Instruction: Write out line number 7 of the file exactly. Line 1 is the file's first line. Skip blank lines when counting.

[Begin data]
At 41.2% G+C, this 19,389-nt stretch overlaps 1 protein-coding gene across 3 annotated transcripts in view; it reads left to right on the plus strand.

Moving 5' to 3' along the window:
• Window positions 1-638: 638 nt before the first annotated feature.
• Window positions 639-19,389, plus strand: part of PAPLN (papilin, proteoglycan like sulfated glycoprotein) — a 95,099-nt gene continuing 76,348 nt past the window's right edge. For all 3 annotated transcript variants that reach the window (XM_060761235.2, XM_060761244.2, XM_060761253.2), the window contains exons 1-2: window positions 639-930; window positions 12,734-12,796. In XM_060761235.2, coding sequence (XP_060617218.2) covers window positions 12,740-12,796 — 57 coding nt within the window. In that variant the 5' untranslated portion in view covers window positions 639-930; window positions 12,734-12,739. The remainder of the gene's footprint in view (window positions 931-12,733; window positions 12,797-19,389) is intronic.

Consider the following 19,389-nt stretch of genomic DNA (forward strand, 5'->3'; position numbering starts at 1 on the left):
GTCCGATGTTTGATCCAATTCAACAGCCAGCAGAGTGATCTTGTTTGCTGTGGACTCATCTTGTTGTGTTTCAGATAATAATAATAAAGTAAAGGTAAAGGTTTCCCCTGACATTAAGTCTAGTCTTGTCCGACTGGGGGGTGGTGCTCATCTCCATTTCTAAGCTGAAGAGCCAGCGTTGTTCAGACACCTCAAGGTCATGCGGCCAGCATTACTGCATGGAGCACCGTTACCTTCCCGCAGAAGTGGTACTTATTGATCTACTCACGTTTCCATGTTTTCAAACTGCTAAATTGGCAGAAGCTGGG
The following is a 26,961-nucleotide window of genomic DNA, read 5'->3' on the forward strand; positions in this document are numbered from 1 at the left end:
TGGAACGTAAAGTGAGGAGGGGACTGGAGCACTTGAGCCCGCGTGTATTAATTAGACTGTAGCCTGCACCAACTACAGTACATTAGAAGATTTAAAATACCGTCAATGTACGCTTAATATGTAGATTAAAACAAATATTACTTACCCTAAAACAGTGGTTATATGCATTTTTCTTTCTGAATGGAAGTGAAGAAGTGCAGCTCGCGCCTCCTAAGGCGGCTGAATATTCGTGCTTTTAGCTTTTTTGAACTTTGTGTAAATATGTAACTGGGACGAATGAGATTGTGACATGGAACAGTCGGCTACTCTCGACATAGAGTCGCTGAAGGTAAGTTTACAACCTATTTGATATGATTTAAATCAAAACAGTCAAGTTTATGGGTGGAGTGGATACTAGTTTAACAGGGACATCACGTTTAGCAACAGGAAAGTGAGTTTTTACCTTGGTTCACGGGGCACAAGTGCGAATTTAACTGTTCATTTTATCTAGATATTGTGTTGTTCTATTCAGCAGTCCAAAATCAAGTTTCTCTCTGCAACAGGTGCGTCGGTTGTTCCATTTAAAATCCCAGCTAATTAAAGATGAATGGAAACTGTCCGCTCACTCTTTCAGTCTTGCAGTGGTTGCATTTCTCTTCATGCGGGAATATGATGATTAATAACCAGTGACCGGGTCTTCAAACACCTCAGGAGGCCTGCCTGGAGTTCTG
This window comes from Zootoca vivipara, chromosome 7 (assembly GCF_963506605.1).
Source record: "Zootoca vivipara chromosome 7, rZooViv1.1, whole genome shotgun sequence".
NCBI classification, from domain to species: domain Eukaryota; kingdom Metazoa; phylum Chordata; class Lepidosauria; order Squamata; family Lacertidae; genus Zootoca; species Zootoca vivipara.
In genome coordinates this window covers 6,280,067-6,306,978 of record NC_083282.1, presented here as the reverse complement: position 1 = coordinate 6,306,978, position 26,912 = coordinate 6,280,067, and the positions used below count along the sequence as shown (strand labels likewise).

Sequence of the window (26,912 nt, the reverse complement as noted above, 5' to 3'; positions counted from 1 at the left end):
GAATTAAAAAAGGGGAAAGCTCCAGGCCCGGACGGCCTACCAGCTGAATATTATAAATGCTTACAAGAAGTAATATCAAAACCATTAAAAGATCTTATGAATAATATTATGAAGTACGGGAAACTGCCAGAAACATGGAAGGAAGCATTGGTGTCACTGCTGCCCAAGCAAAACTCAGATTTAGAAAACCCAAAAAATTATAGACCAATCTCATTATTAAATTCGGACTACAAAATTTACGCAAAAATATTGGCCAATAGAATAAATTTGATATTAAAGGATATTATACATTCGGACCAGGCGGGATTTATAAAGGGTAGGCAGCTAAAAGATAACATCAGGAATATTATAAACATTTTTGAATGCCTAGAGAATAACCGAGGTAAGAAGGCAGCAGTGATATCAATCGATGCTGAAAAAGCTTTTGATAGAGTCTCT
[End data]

The following is a 26,961-nucleotide window of genomic DNA, read 5'->3' on the forward strand; positions in this document are numbered from 1 at the left end: